But the energy market would be hard-pressed to withstand another shock inside four years, after the state doubled its royalties on exploitation of natural resources, and Tshuva has been troubled by the possibility of a cap on prices that would diminish profits.

In July, rumors began to circle that he’d hired Dr. Guy Rotkopf to advance development of the Leviathan field. Six months ago, Rotkopf was director general at the Justice Ministry, and he knows the ministries’ corridors well. And now the rumor had Tshuva seeking to hire him ahead of a possible legal tussle with government.

Influence isn’t measured only in direct economic or political influence through one’s business; it’s also acquiring the influence of others. Tshuva has always been generous with his managers, and in recent years he’s hired a long list of former regulators and public officers. We do not hint at impropriety when noting the recruitment of many excellent and worthy people. But Tshuva has indicated a pattern of stumbling into potholes and then hiring former regulators, acquiring a new potential influence.

Of course, other business leaders have chosen to increase their already wide circle of influence by acquiring further influence. Thus did Nochi Dankner, the Livnat family, Zadik Bino and, recently, Shlomo Eliahu. But Tshuva stands out for systematic conduct going back 14 years, strengthening his control over a national natural resource with strategic implications.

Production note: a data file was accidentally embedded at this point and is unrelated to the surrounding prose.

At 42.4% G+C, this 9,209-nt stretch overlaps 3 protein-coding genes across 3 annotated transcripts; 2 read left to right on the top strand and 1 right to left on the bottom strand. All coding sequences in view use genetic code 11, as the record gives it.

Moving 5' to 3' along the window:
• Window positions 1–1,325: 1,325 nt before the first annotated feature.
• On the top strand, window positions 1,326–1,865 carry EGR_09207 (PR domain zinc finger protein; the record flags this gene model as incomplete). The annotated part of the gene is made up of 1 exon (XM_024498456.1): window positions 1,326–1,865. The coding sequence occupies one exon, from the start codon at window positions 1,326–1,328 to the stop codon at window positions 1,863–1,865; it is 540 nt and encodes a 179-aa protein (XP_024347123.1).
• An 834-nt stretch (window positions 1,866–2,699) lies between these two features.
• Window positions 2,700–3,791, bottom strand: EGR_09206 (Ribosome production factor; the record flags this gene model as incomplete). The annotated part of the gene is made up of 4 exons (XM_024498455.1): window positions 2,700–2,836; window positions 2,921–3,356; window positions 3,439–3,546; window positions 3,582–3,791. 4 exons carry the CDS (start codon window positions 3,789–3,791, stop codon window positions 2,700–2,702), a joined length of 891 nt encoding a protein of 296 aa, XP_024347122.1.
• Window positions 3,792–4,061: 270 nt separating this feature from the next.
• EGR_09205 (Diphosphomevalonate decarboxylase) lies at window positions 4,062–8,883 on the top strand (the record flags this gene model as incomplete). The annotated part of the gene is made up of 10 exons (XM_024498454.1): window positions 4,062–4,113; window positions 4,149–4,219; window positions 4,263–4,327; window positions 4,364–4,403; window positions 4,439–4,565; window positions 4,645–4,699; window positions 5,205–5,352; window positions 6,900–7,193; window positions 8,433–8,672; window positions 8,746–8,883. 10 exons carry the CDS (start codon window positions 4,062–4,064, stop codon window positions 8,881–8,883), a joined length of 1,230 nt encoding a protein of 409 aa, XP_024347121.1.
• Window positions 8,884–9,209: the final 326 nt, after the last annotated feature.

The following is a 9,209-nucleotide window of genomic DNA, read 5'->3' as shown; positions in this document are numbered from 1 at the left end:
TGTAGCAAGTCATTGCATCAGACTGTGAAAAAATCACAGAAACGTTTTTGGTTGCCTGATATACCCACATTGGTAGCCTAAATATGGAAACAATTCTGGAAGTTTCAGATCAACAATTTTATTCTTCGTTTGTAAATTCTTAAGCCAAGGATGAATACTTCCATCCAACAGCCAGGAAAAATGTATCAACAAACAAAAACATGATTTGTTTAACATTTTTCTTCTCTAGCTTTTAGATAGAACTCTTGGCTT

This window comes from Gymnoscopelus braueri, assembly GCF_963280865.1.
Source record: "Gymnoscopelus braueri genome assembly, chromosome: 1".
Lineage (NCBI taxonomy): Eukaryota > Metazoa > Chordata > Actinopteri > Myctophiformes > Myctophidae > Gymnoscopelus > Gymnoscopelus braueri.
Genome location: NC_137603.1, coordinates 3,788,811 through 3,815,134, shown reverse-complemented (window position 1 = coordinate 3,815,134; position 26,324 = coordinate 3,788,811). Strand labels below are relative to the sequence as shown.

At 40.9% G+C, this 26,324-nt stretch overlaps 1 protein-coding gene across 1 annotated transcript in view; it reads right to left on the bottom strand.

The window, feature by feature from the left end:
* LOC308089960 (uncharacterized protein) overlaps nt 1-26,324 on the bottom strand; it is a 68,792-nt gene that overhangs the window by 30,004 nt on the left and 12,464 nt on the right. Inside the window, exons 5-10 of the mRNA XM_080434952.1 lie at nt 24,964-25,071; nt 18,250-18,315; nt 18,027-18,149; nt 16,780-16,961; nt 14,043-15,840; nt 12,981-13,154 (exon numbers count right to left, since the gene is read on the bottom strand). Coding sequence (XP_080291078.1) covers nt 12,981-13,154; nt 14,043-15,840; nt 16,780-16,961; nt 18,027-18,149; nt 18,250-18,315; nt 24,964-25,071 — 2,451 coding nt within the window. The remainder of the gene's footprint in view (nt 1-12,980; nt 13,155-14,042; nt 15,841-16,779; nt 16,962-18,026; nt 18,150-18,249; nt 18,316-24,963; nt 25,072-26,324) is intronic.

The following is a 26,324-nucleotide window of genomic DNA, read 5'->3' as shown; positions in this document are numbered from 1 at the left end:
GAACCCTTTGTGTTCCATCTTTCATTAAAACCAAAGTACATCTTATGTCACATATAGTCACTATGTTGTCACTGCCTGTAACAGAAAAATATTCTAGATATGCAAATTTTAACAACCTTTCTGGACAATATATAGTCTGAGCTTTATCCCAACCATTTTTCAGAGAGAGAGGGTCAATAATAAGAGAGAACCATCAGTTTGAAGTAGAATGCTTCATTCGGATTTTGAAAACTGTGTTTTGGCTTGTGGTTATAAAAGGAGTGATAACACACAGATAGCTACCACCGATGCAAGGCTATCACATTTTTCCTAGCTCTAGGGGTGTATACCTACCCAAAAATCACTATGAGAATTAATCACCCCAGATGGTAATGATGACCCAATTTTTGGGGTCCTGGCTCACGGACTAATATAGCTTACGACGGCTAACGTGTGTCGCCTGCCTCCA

In the last three years Tshuva has shed his real estate holdings, is selling his finance holdings and has concentrated on energy. He diluted his holdings in private electricity production in Israel because of regulation, but retains the fuel companies Delek Israel and Delek Gas, and owns 50% of desalination company IDE.

He’s also agreed to sell holdings in smaller gas fields, but has obtained the Antitrust Authority’s essential consent to keep his holdings in Tamar and Leviathan, giving him vast influence over the entire Israeli economy. It matters to democracy itself if the former director general of the Justice Ministry joins his ranks. (Avi Bar-Eli)

2. Power of social media

Facebook has aggregated the relative powerlessness of the millions of Israelis who didn’t make TheMarker’s top 100 to lift them into the No. 2 spot.

Over the past year, social media have been a force for undercutting the powerful, whether it was the treasury’s plan to appoint PR man Motti Scharf as a highly-paid adviser despite his business ties with Bank Leumi, or the 1.5 million-shekel ($400,00) bonus Israel Discount Bank was due to give its chairman, Yossi Bachar.

Israel Discount Bank Chairman Yossi Bachar (Right). Photo by Tomer Appelbaum.

Facebook postings helped bring down the candidacies of two prospective Bank of Israel governors and embarrassed the government into cutting the ceiling on natural gas exports. They likewise disrupted the candidacies of Benjamin Ben-Eliezer, Dalia Itzik and Meir Sheetrit for president of Israel, and forced Lod municipality to rescind an offer to name a street after Mizrahi Tefahot Bank.